Garwin of the IBM center said NERC and FERC "have a complex relationship themselves" and with the grid’s operating companies. "Thus far, the national interest in a more resilient bulk power system has not resulted in incentives or initiatives" that would achieve the grid protection he is urging, he said.
There are technical issues, "but economic and organizational changes must be sought to result in the adoption of best worldwide practices in the North American bulk power system, and to advance beyond those best practices, where it is justified in the national interest."
Although solar storms and EMP shock waves from nuclear detonations have similarities, they have received different reactions from the utility industry and some members of Congress, with the industry arguing that unlike the solar threat, a missile-launched EMP attack is too much for the industry to defend against.
"Some propose that industry install their particular ‘protective device’ or fully ‘gold-plate’ the entire grid so that it could, theoretically, at least partially survive a high-altitude nuclear blast," said committee witness Bridgette Bourge, senior principal for legislative affairs at the National Rural Electric Cooperative Association.
"However, there is no consensus on precisely what measures should be taken, the unintended effects they might have on the system, how much such an effort would cost, or how successful such efforts would be in limiting impacts to the bulk power system. "
Another witness from the Government Accountability Office reported on a preliminary examination of the Department of Homeland Security’s efforts to address the GMD and EMP issues, saying the department’s response was lacking in certain areas.
"GAO’s preliminary work suggests that DHS, in conjunction with the Department of Energy (DOE), has not fully addressed a key critical infrastructure protection responsibility — identification of clear internal agency roles and responsibilities related to addressing electromagnetic threats," said Christopher Currie, GAO’s director for homeland security and justice.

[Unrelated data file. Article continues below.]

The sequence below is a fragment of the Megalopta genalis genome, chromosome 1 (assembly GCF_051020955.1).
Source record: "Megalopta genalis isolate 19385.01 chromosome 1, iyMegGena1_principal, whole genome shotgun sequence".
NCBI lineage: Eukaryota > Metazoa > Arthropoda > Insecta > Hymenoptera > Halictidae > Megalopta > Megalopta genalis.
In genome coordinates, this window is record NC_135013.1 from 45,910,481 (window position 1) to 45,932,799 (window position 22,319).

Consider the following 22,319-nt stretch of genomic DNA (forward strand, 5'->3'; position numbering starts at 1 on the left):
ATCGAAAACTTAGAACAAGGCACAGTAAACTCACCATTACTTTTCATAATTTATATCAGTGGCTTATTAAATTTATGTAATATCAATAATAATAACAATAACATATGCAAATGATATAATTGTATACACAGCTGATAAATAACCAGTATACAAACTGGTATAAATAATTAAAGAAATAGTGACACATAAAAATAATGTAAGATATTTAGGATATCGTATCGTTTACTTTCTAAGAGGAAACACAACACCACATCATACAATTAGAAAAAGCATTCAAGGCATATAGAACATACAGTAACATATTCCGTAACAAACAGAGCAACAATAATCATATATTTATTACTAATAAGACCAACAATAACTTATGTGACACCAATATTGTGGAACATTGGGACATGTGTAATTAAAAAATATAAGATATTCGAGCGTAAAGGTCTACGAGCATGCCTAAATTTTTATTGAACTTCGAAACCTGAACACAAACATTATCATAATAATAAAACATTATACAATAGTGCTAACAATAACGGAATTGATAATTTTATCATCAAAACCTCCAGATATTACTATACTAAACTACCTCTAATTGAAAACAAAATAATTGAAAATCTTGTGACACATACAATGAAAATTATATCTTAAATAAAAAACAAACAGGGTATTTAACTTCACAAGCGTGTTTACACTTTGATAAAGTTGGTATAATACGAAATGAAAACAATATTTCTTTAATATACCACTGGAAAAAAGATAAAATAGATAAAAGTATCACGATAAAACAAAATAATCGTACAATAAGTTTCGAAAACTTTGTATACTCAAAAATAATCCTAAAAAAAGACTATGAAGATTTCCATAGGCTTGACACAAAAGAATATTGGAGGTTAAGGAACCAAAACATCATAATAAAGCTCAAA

While the House Energy and Power subcommittee’s unanimous vote shows bipartisan support for a strategic transformer reserve, major questions remain on how the reserve would be organized and paid for, and how such a government program would mesh with current industry programs to share spare transformers in emergencies.
These issues have come to the fore in a proceeding at FERC, docket EL15-76, initiated by a group of power companies that have proposed to create an independent organization called Grid Assurance that would purchase large transformers and other essential grid equipment as emergency stockpiles. Affiliates of American Electric Power Co., Berkshire Hathaway Energy, Duke Energy Corp., Edison International, Eversource Energy, Exelon Corp., Great Plains Energy Inc. and Southern Co. are behind the project.
Utilities joining the program would pay a subscriber fee to cover storing and maintaining the stockpile, then pay a cost-based price for any equipment they needed, the sponsors said.
International Transmission Co., an independent power line developer, advised FERC that while it supports the project as a general matter, it sees two issues. Grid Assurance would create a materials company with a utility rate structure, "an unprecedented cost recovery model over which commission jurisdiction is unclear," it said. And it asked whether it would be better to expand existing industry programs, particularly the Spare Transformer Equipment Program (STEP) operated by the Edison Electric Institute.
Grid Assurance responded that its program would complement STEP. "Grid Assurance’s sparing service will not displace or impact STEP," it said in a FERC filing.
Yesterday, Johnson insisted it was time to get started, if not with transformers, then with the far cheaper blocking devices. He said Congress should authorize $100 million to begin purchasing the devices. Would that be an issue for the industry? he asked Bourge.
"There would be some concern about flexibility, of what kind of technology would be applied, and where it would be applied," she said. "I’m not sure if we would be comfortable in it being a mandate."
"I want to get moving," Johnson insisted.